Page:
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Homechevron_rightOpinionchevron_rightEditorialchevron_rightA diamond that has...

A diamond that has lost its guarantee: Supreme Court into 75th year

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SUPREME COURT OF INDIA
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Chief Justice of India D Y Chandrachud recently said that the judiciary has to begin “difficult conversations”. He was speaking at a function of the inauguration of the Diamond Jubilee Year of the establishment of the Supreme Court which was on January 28, 1950. The CJI said that the challenges faced by the judiciary should be recognised and remedied. Some examples of those challenges he listed include a backlog of cases, “adjournment culture”, long vacations, procedural complications, under-representation of various sections and other structural deficiencies. However, he didn’t seem to mention the core disease that has affected the judiciary. Therefore, many think that the Chief Justice's hope that the Judiciary can regain its lost relevance if the aspects he listed are fixed, is unfounded. Those critics point out that real diagnosis of the disease and bold remedial efforts are what is needed, and that partial fixes alone will not restore credibility. Senior advocate Dushyant Dave recently said in an interview that as the Supreme Court approaches its diamond jubilee, the judiciary is at its weakest in the history of modern India. The nation also witnessed Supreme Court sitting judge Abhay Oka stating recently during a seminar that the judiciary has failed to fulfil its duties and that the faith of the common man in the Judiciary has eroded significantly. Chief Justice Chandrachud also said in the meeting of the top legal officials of the Commonwealth countries that there is a need for reforms in the judiciary.

But who should do that? Where has the credibility of the judiciary been compromised? It is based on the current events that Dave openly stated that the judiciary has turned into a “majoritarian judiciary” thereby rendering the country's secularism futile. There are situations where the courts even yield to the unreasonable obstinacy of the government, especially in cases where the courts have to contend with the government. The Supreme Court has failed to ensure the integrity of justice and the rule of law in many cases, including the abrogation of Article 370, the Electoral Bond case (which is still pending), the transfer of some cases by the bench, and the appointment of judges. The Judiciary, which behaves indifferently, allowing the bulldozer to reign violating the laws, continues to unlawfully extend the appointment tenure of the top official repeatedly. Dave points out that when the rule of law and the administration of justice break down, the victims are is the ordinary citizens. Senior advocate Sanjay Hegde points out some examples of the Supreme Court violating even its own judgments. He cites as an example the Supreme Court giving in to the Centre’s pressure to extend the tenure of the Chief Secretary, who was a headache for the Kejriwal government in Delhi, even after his retirement. Courts today are violating the judgment given by the Supreme Court clarifying the Places of Worship Act 1991 in the case of various mosques; and the apex court remains a silent spectator. It was also the same Supreme Court which defended the appointment of a person, who was accused of making communal statements, as a high court judge, stating that eligibility and suitability are two different things and that they “can’t go into suitability”.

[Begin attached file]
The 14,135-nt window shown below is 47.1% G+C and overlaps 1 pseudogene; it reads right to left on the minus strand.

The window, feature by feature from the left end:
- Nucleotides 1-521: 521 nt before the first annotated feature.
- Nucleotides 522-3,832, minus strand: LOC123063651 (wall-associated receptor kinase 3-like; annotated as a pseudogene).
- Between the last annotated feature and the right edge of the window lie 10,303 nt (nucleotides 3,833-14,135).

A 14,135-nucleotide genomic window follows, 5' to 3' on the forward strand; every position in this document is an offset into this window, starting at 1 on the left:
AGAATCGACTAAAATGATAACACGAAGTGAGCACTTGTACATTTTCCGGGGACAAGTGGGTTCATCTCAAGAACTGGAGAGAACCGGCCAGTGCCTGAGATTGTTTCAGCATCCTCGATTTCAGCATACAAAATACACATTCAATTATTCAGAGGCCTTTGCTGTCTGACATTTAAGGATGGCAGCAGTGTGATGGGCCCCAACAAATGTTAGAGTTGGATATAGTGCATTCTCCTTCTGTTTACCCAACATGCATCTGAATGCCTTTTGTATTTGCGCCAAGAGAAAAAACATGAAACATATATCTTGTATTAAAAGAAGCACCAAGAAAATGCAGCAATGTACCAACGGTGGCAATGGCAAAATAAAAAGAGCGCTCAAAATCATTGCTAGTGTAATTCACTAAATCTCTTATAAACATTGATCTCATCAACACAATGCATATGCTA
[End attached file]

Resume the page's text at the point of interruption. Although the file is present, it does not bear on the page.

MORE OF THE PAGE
Just like crony capitalism and crony journalism, has a crony judiciary come into existence in the country? Which court does the Executive fear, when it is ready to invite to the “pran pratishtha” the members of the Judiciary, who were with them at every step of demolishing the mosque and building a temple on its site? A study shows that out of 103 Supreme Court justices who retired after 1999, 73 (70 per cent) of them subsequently accepted government posts. Ranjan Gogoi, who became a member of the Rajya Sabha as the ruling party's nominee within six months, and Abdul Naseer, the judge of the Ayodhya case bench who accepted the post of governor, are among them. On the other hand, there are Justices Chelameswar, J.S. Khehar, R.M. Lodha, and S.H. Kapadia, who set a brilliant example by deciding not to accept job offers from the government. One thing is true. The quality, impartiality and credibility of the Indian judiciary have declined. It should definitely be remedied. It may require conversations and modifications. And, of course, there is one thing that is essential – unyielding determination.

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TAGS:Supreme CourtArticle 370CJIEditorialDY ChandrachudIndia NewsDushyand Dave
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